Love, Peace, and Soul: Don Cornelius and the Enduring Legacy of Soul Train
The Best Part of a Saturday
I don't know about you but before TRL entered my life, there was only one show that I would race to watch during the week that was not a part of TGIF. Saturdays were reserved for three things: cleaning the house (boo!), eating fish and seafood (yum!), and watching our favorite show as a family, Soul Train.
I was not around during the glory days of Soul Train in the 1970s but in the 1990s it was still on the air and we made a point to tune in every Saturday at noon after the obligatory cleaning duties.
By the time I was old enough to remember, Soul Train was hosted by a series of guest hosts including the wonderfully handsome and rhythmically challenged Shamar Moore (sorry but it's true, Agent Morgan) and comic Mystro Clark. However, none of the new school hosts held a candle to the late, great Don Cornelius.
If you do not know what Swagger is, please YouTube or order the Time Life Soul Train DVD collection. Don Cornelius essentially defined Swagger by giving us great music and fun times with some of the most inspiring and iconic figures of black music.
As we all know, Don Cornelius was recently found dead of an apparent suicide. But no matter how he died, what he gave us while he was alive is more than enough to fill us with laughter and joy.
In honor of Mr. Cornelius, I would like to dedicate this hub to him and everyone who brought Soul Train to us at the end of a long week.
Don Cornelius' Early Life and Career.
Don Cornelius was an enterprising young man growing up in Chicago with a deep voice and a big dream. Initially he entered several industries hoping to make it big. He started off selling insurance and as a police officer. However, he found his way and decided on going to broadcasting school.
In the mid-sixties he was an a substitute DJ for a Chicago radio station but soon made the transition to television as a evening news' sports anchor. But in 1969, he decided take a mere $400 and make a dream a reality.
His vision included a show that would include artists' and performers who spoke to the Baby Boomer generation. This show would not only speak to Baby Boomers but also the ensuing generations to follow.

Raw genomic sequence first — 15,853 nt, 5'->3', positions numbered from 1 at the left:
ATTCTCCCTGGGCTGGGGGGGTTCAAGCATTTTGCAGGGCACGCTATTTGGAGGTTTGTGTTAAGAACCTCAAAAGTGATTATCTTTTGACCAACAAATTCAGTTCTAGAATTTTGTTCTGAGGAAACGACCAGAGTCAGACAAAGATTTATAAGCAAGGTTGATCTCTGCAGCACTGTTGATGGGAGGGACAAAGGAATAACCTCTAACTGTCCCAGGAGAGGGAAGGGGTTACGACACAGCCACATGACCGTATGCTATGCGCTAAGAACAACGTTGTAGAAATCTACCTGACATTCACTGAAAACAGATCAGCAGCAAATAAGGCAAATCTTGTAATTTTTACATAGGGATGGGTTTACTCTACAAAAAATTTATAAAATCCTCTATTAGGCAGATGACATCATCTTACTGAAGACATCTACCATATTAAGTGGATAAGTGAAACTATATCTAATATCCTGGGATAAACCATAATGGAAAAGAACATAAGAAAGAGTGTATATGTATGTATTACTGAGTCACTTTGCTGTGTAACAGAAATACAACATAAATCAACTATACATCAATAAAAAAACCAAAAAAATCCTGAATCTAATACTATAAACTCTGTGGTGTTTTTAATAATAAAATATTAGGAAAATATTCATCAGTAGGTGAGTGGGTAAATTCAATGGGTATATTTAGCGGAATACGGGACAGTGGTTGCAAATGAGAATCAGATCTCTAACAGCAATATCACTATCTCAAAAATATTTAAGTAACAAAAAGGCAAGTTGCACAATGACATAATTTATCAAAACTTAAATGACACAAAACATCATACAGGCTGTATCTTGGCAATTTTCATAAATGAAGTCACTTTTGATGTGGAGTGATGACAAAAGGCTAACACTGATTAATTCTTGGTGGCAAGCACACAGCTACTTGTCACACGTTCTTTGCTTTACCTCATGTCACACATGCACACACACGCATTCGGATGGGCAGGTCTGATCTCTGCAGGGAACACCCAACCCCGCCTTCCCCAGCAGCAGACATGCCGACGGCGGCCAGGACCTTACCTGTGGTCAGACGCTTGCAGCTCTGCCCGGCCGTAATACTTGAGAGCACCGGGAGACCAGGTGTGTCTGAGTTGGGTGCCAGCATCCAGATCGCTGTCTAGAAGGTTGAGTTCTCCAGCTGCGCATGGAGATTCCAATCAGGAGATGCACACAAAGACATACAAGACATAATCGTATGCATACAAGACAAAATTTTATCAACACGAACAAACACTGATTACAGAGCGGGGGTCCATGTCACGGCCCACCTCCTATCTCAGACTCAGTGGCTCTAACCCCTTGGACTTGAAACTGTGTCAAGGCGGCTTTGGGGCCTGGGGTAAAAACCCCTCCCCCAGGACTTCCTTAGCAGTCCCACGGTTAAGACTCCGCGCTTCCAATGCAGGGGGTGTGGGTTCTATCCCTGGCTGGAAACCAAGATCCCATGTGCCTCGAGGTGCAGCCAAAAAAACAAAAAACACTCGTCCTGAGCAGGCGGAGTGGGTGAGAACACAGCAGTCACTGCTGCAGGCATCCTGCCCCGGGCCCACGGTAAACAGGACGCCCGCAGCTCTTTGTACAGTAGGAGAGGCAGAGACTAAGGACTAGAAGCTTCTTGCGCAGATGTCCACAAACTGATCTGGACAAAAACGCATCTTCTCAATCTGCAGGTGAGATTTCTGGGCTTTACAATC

Other Hubs that May Interest You
- The Rules According to Swagger
Ever wonder why everybody's talking about swag but nobody's breakin' it down? Well, this is your go to guide for all things swagging.
- Back to the Future: TV Formats that Should Come Back
What if TV from yesteryear came back into the 21st Century?
The Hippest Trip in America
Inspired by the world's oldest living teenager, Dick Clark, Don Cornelius set out to create his own version of American Bandstand. He wanted the latest and greatest acts in Soul and R&B music as well as young people dancing and showing off the newest fashion trends, hairstyles, and dances.
Soul Train debuted on August 17, 1970 and was an instant hit in Cornelius's hometown of Chicago on Saturday mornings. Teens and tweens alike were fascinated with this show that focused on Black American music and culture.
In 1971, it became nationally syndicated and became all the rage as established music superstars stopped by the show. But what Soul Train was truly known for was giving Americans a taste of young up and coming artists who otherwise would not have a national platform.
And for the following 35 years, Soul Train gave us many great memories and iconic ways of celebrating life.
The Soul Train Line: If you don't know what the Soul Train Line is, let me explain it to you. It is quite possibly one of the best television trademarks of all time. Essentially two lines of people face each other while one or two people boogie down the line. The two lines keep rhythm to the song while the highlighted person or couple breaks it down. One wrong move will make you a joke while all the right moves will make you superstar.
Future Superstars: Like any great entertainment showcase, Soul Train had a niche for discovering talent. The members of R&B group Shalamar, Jody Watley and Jeffrey Daniel, met on Soul Train and were put together along with a lead singer to form the group. Accomplished actress and dancer, Rosie Perez began her career as a dancer on the program in the 1980s. If you watch closely, you can see her in some reruns. Other famous dancers include Fred "Rerun" Berry from the classic sitcom "What's Happening?"